It’s 6:20 a.m. Do you know where your children are? Two of mine are still asleep, and one is breaching the prohibition of talking to Mommy before 7 a.m.: Mom this is is an emergency! Can we close the sliding glass door because it’s cold in here. I’m rollin’ with it.
Yesterday I wrote about doing a brief, homegrown writing residency (I use the term loosely) with the goal of generating some new work, some intentional drafts. Prompts are coming from this book, which I recommend enthusiastically. My copy is battered and worn. It’s strung with memories — little notes from the kids, Sister’s first “E” (with several crossways lines), and notes to self (“midrashim – bible stories told from perspective of someone not given voice in the extant scripture”). But I digress.
Yesterday morning, I couldn’t find my copy of The Practice of Poetry, so I borrowed a title, “Another Failed Poem About ___________” (you can fill in the blank for yourself if you’re writing along).
This morning I went back to an old favorite from PofP called the cut-and-shuffle. The idea is to write a short scene (6-10 sentences) that is physically inactive or quiet; then write a physically active or emotionally charged scene. Then, alternating sentences from piece 1 and piece 2, begin to draft a poem.
I’ve been thinking a lot lately about all the things that happen in our lives, perhaps by chance, perhaps not — things that seem accidental, but that can change our lives. Good luck, bad luck, love, illness, injury. You get the idea. My draft is titled “Fire.” The physically inactive scene is of a mother sewing, pricking her finger with a needle, tending to the small wound, and going on with her day. The physically active scene is of a fire that begins and burns unbeknownst to the mother. I used wikipedia to refresh my memory a bit about the chemical process of fire (I wouldn’t recommend wikipedia as the primary source for a graduate level thesis, but it’s pretty helpful for writing poems).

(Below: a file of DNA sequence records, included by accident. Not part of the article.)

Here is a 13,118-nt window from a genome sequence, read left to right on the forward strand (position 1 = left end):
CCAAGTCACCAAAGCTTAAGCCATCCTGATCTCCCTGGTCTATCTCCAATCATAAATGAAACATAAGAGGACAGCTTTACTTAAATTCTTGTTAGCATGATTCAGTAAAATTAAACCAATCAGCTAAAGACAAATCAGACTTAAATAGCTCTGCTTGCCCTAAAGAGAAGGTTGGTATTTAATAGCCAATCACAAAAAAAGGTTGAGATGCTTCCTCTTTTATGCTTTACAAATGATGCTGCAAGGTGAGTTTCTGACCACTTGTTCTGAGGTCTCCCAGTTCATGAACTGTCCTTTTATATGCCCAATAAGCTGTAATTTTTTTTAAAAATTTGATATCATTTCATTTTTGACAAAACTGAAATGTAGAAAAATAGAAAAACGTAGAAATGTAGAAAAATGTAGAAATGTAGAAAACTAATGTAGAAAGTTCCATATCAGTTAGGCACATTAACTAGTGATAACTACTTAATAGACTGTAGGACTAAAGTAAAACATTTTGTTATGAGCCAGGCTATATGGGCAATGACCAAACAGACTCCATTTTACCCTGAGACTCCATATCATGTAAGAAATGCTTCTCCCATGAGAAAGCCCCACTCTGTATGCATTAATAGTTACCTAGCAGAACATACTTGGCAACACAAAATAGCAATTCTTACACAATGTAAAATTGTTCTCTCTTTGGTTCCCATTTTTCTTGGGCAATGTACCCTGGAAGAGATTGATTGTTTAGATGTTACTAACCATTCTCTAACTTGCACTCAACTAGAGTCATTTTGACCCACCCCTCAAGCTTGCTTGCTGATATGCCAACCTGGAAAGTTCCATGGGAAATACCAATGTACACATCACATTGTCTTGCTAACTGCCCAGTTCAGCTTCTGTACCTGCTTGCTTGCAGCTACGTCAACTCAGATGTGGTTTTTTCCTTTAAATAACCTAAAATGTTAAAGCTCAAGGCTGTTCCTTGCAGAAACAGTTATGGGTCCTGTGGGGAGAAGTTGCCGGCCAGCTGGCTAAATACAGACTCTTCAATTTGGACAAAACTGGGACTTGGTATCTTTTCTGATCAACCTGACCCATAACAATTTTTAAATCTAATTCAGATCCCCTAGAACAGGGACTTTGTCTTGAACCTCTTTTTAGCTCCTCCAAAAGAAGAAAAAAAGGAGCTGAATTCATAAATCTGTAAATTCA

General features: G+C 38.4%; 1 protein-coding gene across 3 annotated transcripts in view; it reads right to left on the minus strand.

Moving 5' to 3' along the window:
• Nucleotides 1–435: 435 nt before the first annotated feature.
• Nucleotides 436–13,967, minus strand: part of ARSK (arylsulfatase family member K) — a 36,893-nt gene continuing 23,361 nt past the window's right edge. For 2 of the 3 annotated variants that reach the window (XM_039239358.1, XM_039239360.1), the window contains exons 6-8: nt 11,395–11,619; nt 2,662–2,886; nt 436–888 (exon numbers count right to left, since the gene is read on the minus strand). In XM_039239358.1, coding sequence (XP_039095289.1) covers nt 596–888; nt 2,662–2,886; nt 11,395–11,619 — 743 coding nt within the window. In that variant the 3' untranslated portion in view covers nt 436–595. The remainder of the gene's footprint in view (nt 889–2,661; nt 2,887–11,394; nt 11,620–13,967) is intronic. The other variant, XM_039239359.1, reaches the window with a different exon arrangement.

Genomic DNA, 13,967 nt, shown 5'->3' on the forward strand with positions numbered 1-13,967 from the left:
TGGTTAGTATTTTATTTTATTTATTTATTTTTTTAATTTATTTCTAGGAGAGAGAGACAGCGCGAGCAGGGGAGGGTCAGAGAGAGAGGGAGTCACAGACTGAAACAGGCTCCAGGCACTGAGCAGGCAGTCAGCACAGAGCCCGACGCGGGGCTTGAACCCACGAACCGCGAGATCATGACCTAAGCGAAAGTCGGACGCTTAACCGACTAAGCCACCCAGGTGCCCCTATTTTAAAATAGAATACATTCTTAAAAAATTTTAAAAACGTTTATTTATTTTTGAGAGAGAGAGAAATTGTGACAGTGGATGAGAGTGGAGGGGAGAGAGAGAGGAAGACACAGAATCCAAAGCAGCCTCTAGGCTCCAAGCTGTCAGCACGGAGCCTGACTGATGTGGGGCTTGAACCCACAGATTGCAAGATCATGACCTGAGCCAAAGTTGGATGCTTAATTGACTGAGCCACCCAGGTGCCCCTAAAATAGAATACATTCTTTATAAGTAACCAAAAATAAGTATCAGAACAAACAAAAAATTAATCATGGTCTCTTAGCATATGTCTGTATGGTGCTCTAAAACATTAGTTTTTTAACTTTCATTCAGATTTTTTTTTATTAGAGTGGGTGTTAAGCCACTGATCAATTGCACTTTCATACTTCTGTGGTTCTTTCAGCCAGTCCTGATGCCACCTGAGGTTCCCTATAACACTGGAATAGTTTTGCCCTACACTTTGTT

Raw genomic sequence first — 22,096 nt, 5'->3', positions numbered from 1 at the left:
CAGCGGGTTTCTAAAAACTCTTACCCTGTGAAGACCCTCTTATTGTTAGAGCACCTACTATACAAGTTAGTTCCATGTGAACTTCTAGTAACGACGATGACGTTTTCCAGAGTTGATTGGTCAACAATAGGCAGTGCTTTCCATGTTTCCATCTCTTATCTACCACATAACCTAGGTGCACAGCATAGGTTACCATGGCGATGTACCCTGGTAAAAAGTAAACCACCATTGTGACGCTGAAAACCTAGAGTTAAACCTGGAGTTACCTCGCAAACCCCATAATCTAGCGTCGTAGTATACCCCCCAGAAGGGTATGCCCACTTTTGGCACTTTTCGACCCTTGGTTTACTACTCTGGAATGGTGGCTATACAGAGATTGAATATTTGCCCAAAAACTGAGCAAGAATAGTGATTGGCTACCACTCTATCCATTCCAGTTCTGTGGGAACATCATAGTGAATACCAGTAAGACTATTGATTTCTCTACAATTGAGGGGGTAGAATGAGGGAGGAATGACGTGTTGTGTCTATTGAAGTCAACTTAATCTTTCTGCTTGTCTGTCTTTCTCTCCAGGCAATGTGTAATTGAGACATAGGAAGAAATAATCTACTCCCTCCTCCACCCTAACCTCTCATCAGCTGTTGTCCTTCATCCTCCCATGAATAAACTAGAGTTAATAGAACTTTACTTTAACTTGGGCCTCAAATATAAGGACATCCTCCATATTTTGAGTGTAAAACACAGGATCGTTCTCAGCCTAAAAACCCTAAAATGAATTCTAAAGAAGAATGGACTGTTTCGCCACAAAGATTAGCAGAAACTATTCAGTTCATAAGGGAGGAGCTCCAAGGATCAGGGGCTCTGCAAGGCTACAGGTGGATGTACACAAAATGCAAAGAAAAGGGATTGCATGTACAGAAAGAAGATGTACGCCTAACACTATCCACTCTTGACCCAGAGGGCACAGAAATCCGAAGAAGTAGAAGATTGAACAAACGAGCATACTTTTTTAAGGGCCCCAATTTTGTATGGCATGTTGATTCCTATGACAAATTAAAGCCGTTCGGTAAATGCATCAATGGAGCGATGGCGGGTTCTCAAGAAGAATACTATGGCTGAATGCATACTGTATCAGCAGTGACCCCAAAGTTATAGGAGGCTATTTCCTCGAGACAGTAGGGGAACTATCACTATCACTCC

I can tell this draft will need to grow a bit, so that there’s more suspense and more at stake for the mother. Which reminds me of a story my friend told me about her friend, whose kids ran into the kitchen one summer day and yelled, “Mom, where’s the marshmallows?” The mom asked, “What do you need marshmallows for?” Their reply, “For the fire!”
Crazy stuff happens.
Now it’s almost time for me to switch out my Poet hat for my Mom hat. Have a great day, Reader, and I’ll see you back here tomorrow.